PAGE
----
Bitcoin is in a very precarious space currently. As an ardent and die-hard believer, not only of the tenets of Bitcoin, but also of the inherent value of this revolutionary new money, I now find myself slightly less bullish about its price movement in the short-term.
There is a tug-of-war playing out over the issue of scalability which is threatening to split the Bitcoin network in two. A split would cause immense reputational damage and will reverse much of the gains made over the past 5 years.
I see one of two scenarios playing out:
- No resolution to the scalability debate. The network experiences a Hard Fork.
Definition: ‘Hard Fork’
As it relates to blockchain technology, a hard fork is a radical change to the protocol that makes previously invalid blocks/transactions valid (or vice-versa), and as such requires all nodes or users to upgrade to the latest version of the protocol software. Put differently, a hard fork is a permanent divergence from the previous version of the blockchain, and nodes running previous versions will no longer be accepted by the newest version. This essentially creates a fork in the blockchain, one path which follows the new, upgraded blockchain, and one path which continues along the old path.
This is the worse of the two possible outcomes. The ‘brand’ of Bitcoin will be severely damaged, the nay-sayers will [falsely] gloriously proclaim the death of Bitcoin, market price will drop/plummet (depending on how fracturous the fallout), and the task of spreading mass adoption and understanding will multiply in difficulty.
2. The community reaches a consensus and temporarily solves the scalability issue.
This would be a major win for Bitcoin. It would signal the triumph of open-source methodology, where the sharing of resources, ideas and man power contribute to finding the best solution for the entire Bitcoin community. This would go a long way in validating open-source governance as a viable and successful model. Should this play out the Bitcoin price is likely to climb sharply in value. Until this consensus is reached however, the price is likely to continue falling at a slow rate.
This forms the foundation for my warning. Where previously, I would be preaching for mass and immediate adoption, I now preach caution – to current holders of Bitcoin and also to prospective buyers into cryptocurrency. The current market atmosphere is rife with FUD (fear uncertainty and doubt). A high level of technical understanding is required to merely grasp the basis of the scalability debate. Even with this knowledge markets are still prone to irrational behaviour, panic selling and all out chaos in times of uncertainty.
To first time buyers I advise waiting until the storm has passed and there is a clearer picture of which scenario will play itself out.
To current holders of Bitcoin my advice is slightly different. Although there is much turmoil at the moment, Bitcoin still retains its incredible revolutionary power and will recover from this impasse relatively quickly. Regardless of whether a fork happens or not, maintaining a long position is still a very smart investment; provided that you are not prone to panic selling, even if the price drops to below $100.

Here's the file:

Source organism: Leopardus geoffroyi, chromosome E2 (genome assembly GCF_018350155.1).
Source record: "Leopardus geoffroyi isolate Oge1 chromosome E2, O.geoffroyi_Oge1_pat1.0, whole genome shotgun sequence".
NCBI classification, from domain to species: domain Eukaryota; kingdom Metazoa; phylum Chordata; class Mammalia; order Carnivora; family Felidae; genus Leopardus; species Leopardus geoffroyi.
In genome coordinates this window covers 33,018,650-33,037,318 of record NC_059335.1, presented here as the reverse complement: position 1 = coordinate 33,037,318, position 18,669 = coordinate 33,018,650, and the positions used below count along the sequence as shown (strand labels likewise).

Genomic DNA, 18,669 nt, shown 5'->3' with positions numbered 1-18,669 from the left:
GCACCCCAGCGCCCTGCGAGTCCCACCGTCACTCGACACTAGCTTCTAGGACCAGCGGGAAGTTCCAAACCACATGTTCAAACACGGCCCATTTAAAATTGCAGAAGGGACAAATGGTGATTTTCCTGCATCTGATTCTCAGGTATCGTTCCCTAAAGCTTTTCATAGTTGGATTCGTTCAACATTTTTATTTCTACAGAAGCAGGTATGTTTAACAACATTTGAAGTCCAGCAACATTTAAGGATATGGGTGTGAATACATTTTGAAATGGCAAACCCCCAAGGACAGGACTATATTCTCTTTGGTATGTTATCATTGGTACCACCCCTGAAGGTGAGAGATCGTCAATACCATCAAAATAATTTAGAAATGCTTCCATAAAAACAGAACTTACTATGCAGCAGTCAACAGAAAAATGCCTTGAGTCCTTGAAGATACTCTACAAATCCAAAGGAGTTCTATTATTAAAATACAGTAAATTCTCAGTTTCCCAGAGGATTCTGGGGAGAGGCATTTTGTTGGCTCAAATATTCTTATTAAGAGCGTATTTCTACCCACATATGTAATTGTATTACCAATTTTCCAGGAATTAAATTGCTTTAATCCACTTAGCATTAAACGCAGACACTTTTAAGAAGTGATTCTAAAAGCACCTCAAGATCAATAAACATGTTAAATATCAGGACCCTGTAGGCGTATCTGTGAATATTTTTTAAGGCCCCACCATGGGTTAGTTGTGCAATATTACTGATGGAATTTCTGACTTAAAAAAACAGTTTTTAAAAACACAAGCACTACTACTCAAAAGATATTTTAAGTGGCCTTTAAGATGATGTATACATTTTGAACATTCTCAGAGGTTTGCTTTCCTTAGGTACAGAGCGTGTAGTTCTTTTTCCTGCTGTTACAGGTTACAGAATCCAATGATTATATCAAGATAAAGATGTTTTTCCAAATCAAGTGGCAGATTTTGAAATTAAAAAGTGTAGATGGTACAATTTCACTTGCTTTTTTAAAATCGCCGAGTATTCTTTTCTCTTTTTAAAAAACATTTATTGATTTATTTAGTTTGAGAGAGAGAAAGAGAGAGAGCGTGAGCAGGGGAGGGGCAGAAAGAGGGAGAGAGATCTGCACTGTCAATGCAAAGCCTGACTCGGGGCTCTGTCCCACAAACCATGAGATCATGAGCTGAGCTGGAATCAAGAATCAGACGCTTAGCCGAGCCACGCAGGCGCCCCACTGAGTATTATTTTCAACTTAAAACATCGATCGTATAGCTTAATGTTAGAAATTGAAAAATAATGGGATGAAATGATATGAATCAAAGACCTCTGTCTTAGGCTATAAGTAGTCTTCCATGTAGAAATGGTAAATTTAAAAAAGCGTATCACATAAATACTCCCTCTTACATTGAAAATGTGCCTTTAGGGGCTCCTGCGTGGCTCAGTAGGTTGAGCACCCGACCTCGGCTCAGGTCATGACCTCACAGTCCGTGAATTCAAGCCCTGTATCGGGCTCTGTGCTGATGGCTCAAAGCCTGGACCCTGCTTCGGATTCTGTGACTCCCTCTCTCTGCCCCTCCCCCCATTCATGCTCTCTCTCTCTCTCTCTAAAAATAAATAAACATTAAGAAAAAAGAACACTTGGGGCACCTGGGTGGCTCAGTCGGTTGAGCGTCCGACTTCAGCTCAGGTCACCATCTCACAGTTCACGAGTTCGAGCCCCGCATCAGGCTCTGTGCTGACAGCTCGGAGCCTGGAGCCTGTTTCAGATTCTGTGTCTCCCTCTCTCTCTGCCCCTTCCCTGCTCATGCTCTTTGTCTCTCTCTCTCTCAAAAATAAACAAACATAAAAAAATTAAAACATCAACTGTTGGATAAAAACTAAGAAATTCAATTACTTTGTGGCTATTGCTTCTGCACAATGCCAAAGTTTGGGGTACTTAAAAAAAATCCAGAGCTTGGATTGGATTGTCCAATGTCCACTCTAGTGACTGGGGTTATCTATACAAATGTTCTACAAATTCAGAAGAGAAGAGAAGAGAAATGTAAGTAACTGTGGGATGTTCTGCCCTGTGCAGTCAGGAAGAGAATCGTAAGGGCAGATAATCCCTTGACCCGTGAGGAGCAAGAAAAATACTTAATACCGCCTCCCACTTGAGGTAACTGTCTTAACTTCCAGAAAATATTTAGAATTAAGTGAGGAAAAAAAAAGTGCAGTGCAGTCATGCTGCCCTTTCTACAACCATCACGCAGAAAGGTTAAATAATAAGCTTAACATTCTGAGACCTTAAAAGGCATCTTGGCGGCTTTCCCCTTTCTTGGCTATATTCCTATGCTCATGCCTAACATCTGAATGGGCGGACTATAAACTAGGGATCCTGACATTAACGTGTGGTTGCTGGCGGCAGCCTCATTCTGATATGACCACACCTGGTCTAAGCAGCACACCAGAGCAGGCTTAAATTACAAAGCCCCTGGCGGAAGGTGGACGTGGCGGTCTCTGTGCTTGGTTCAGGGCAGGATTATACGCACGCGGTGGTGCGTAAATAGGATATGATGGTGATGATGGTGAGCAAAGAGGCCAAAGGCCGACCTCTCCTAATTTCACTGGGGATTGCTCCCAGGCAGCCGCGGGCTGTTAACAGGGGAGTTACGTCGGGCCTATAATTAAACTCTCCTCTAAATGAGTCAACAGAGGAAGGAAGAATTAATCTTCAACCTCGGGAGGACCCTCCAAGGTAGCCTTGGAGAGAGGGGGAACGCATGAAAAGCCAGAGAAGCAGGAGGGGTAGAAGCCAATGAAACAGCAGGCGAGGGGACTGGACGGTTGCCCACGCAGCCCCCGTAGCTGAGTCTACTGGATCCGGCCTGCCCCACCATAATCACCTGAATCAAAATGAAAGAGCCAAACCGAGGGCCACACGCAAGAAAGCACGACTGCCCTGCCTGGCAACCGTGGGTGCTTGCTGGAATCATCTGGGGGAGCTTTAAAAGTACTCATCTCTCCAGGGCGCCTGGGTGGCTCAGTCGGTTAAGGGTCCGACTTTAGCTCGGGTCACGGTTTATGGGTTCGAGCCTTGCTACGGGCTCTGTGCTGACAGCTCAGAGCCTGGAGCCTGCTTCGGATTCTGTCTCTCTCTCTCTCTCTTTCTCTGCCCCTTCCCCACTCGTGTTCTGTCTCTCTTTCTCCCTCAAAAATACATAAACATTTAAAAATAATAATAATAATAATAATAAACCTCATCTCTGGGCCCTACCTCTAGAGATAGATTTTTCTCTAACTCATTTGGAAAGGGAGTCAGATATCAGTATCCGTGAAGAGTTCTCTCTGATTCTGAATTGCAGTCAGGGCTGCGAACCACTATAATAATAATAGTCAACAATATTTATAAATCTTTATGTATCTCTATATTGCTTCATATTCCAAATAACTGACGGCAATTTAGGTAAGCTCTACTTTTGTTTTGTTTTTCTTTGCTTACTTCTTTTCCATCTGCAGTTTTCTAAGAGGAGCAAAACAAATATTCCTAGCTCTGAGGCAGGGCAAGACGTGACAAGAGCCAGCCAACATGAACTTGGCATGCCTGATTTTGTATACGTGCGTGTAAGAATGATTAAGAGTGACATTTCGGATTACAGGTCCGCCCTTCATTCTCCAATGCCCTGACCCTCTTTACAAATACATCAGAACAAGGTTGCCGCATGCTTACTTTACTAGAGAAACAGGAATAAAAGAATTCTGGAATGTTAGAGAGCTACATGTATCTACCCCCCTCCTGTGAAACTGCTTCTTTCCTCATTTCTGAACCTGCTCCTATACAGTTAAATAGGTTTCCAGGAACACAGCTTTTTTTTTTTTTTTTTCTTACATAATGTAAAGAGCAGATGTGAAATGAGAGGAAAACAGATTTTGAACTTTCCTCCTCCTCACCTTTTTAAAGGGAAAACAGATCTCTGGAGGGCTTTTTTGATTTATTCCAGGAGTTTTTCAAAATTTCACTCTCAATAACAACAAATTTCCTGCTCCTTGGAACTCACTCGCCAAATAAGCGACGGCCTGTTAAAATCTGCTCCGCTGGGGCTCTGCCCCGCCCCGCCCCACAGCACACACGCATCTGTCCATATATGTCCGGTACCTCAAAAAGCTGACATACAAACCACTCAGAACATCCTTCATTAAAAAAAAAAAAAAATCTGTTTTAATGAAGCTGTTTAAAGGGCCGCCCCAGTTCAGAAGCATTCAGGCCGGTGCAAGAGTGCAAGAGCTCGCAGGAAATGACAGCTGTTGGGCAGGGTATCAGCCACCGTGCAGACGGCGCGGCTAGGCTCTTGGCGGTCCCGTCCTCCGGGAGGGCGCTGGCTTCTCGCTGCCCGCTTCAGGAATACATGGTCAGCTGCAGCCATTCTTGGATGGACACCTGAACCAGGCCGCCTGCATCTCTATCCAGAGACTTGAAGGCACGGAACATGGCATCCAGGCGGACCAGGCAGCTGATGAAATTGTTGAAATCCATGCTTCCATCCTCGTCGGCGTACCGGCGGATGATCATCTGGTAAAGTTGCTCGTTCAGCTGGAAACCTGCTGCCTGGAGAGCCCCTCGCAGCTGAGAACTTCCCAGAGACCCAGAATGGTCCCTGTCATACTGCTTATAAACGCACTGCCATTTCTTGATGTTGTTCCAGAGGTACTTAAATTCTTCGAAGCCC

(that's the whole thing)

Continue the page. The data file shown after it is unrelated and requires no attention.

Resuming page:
Embedded within this warning, lies opportunity. As I have mentioned, Bitcoin cannot die (in a separate blog post, I will go into much greater detail as to why). For new entrants, the opportunity lies in getting in cheap. Purchasing at the $1000 mark is a fantastic entry point, and anything less than that just offers more and more value.
If you are currently holding Bitcoin, the opportunity presented is two-fold.
- You can purchase more BTC at the lower price.
- You can invest in alternate cryptocurrencies whilst Bitcoin solves it problems.
Personally, I have opted for option B. I have swapped 80% of my Bitcoin for Ethereum and plan to re-purchase Bitcoin when the situation improves.
Finally, it all comes down to taking a Leap of Faith. When we truly break down our institutions to their core, our systems of governance, our beliefs, our investments and even our closest personal relationships, they all rely on faith and trust.
Faith is often convoluted with religious imagery and meaning. I use faith in a different sense here. Faith and fact are not mutually exclusive ideas: gravity is a fact, proven through observation, yet we cannot see, hear nor smell gravity. Scientists are yet to find a ‘gravity’ particle and still cannot explain with any great detail what or where it comes from. Yet we wake up every morning with the certainty that our feet will remain stuck to the ground. We hold an implicit faith that gravity will not suddenly cease to stick us to the earth.
How do we know that our mothers love us? Based on past experience and behavioral evidence I have faith that Koulla loves me today, and will continue to love me tomorrow.
Similarly, my faith in Bitcoin is based on fundamentals – it is not meant as an airy fairy attitude nor as a risky gamble. Bitcoin is the most certain bet I’ve ever taken in my life (and I have taken many bets).
I believe in Bitcoin. I believe in crypto. I choose to put my faith in the Blockchain; into truly open, transparent systems, which, sooner or later, will completely usurp our current monetary systems.
Do you want to buy in after the horse has bolted, or do you have the vision to invest early?